Richard began poking around at bright Messiers, wherever there was some clearing, and I joined him. Some looked quite good... mainly the big open clusters. Then I began looking at planetary nebulae. The most stunning was easily the Eskimo Nebula, which under very steady seeing showed its central star - which contrasted well with the slightly brighter gold star just a few arc minutes to its north. Around the central star was a dark gap, a donut, and perhaps a few other shells. I had taken the magnification up to 293x, and decided to try the VHT filter Dan McShane at DGM Optics gave me: . The contrast gain was remarkable. I did not compare it to an OIII or UHC, but I also had never seen the Eskimo with such clarity. The dark "donut" now jumped out, with a bright edge where it met the inner shell. That shell was bright and gave way to a dimmer, larger shell, which seemed to diffuse raggedly out into a third very tenuous shell. The color too was remarkable, clearly greenish-blue. Wish I had paid more attention to the color with the filter on - I was so interested in the structural detail that I didn't think about it. However, using this filter in the past, in particular up at Shingletown looking at the Veil Nebula, what was obvious about the filter was that it did not overwhelm the stars in the field - so you get the benefit of a good high quality, contrasty, nebula filter, and keep the stars too. I think looking at the Eskimo was the view of the night.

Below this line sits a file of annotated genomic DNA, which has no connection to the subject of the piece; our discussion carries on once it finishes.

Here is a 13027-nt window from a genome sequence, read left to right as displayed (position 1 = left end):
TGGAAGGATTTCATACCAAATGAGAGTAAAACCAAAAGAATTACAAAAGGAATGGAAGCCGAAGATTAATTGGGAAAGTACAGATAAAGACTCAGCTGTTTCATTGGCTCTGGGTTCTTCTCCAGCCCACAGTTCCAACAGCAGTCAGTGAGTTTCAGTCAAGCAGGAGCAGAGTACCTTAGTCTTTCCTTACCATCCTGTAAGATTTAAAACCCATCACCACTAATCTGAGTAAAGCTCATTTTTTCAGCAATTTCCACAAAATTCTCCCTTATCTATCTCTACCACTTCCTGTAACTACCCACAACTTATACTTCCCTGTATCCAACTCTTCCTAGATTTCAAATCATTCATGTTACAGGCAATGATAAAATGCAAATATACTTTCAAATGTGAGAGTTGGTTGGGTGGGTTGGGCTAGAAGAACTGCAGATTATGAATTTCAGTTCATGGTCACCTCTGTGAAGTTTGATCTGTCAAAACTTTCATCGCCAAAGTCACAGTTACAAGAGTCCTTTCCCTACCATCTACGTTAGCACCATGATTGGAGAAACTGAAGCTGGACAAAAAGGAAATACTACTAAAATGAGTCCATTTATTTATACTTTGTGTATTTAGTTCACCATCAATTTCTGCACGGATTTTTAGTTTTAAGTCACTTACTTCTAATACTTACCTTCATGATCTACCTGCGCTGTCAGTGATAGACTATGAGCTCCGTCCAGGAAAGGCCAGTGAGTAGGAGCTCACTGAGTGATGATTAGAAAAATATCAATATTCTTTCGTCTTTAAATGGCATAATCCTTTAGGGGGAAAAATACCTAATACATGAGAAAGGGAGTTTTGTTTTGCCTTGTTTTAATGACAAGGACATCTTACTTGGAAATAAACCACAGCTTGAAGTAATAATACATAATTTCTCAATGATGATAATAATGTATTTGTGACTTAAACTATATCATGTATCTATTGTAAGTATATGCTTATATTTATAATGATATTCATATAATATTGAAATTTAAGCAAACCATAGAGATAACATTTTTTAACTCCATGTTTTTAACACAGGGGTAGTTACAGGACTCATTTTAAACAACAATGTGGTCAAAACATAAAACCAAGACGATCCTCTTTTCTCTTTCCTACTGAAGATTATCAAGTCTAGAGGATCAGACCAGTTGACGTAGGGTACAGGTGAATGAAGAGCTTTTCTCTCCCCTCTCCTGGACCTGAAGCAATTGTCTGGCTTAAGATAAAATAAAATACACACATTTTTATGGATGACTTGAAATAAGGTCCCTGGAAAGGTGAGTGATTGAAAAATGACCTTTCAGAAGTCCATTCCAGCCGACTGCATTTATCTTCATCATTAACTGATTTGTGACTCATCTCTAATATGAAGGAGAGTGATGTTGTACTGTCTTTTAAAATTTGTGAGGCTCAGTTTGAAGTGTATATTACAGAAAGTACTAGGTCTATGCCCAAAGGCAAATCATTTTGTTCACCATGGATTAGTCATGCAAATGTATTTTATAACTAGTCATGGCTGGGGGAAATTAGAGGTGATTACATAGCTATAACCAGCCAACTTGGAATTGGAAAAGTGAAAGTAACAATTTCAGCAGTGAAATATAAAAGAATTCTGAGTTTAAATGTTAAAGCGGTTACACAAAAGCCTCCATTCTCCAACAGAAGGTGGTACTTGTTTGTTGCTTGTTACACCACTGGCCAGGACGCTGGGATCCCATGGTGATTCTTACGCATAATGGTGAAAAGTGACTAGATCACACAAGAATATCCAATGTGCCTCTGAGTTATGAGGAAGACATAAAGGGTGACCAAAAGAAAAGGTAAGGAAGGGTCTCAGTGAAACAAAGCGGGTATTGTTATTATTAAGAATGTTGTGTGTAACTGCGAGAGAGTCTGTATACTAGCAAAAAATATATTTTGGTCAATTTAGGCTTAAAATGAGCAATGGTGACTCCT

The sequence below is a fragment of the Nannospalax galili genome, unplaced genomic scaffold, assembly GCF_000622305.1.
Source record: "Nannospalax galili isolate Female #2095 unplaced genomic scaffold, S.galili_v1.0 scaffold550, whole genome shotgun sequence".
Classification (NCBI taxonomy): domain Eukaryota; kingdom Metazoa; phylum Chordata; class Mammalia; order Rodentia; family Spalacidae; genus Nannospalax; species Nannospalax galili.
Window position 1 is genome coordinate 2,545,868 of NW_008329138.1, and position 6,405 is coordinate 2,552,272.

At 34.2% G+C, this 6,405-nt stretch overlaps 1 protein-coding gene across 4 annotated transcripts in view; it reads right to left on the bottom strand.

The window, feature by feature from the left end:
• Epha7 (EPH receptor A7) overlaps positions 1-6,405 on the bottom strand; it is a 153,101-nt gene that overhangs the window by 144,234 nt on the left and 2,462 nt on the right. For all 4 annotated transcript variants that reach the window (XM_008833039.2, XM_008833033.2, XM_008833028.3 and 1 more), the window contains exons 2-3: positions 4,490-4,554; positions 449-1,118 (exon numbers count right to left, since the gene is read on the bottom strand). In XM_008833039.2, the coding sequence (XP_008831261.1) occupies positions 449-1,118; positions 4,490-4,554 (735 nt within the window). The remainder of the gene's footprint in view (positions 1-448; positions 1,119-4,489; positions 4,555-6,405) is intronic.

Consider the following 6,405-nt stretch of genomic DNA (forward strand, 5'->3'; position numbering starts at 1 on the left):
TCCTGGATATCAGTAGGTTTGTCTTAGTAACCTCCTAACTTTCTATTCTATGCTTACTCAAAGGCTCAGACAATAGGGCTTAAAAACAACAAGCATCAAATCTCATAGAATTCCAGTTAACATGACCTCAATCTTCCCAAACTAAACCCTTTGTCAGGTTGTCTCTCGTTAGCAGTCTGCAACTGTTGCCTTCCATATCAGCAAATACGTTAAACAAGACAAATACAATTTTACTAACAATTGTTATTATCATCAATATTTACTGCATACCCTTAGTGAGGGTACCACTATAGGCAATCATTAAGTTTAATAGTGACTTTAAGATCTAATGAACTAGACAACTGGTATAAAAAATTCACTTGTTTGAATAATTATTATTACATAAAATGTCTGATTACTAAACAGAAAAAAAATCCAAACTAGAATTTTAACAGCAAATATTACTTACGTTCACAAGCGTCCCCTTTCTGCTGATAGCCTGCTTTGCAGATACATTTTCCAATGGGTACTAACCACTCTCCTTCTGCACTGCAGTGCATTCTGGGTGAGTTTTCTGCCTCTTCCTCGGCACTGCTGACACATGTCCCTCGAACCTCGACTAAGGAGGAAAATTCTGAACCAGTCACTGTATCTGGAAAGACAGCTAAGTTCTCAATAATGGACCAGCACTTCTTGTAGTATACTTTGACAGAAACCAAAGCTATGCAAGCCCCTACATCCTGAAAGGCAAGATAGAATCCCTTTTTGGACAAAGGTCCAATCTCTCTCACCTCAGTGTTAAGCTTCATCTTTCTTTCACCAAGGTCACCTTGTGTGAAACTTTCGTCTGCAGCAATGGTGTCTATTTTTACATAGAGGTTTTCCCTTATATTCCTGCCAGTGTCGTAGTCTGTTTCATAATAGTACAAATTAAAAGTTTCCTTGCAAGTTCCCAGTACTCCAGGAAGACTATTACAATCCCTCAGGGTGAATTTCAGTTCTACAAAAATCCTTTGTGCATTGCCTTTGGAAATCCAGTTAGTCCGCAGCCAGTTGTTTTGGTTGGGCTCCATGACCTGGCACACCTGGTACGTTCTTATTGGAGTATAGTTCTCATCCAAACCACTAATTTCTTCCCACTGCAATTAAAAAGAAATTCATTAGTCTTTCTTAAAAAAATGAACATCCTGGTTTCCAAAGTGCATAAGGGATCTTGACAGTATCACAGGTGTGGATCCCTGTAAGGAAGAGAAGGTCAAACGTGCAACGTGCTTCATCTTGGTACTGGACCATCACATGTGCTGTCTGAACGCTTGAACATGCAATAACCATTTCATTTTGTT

The NGC number I logged are: 5014, 5123, 5145, 5173, 5198, 5169, 5319, 5312, 5326, 5346, 5337, 5395, 5440, 4248.

I enjoyed NGC 5123 as it has additional bright (for me) galaxies on either side of it - just at the extremes of the field of view of my 20 Nagler - and interesting star fields - a small parallelogram of stars next to the target, and a "Hyades" shape near one of the other galaxies. Fun to hunt down.

Another fun field is NGC 5169, 5713 and 5198.... a nice easy star hop in a wide-field eyepiece from M51.

As for the dimmest of the night, I found NGC 5319, which NED lists surprisingly at mag 16.5, and The Sky at 15.5. Lots of averted vision and checking position. Very faint glow. I looked for NGC 5318A, which I think is MCG6-30-97, but, too dim. NGC 5312 was also in the field.

I enjoyed the view of NGC 5326, as it is in a distinctive chain of stars that are part of a very recognizable star field, with other galaxies in easy to locate positions. NGC 5346 was the most challenging of that view, coming in around the mid mag-14s.

It was nice to finish next to a bright Messier - M106 - on it neighbor NGC 4248. Fun to pop out some of the small galaxies near the big Messier.

Clouds moved in, and Rich, Richard and I pulled out chairs together, poured a few drinks, talked and joked about all the past Messier Marathons.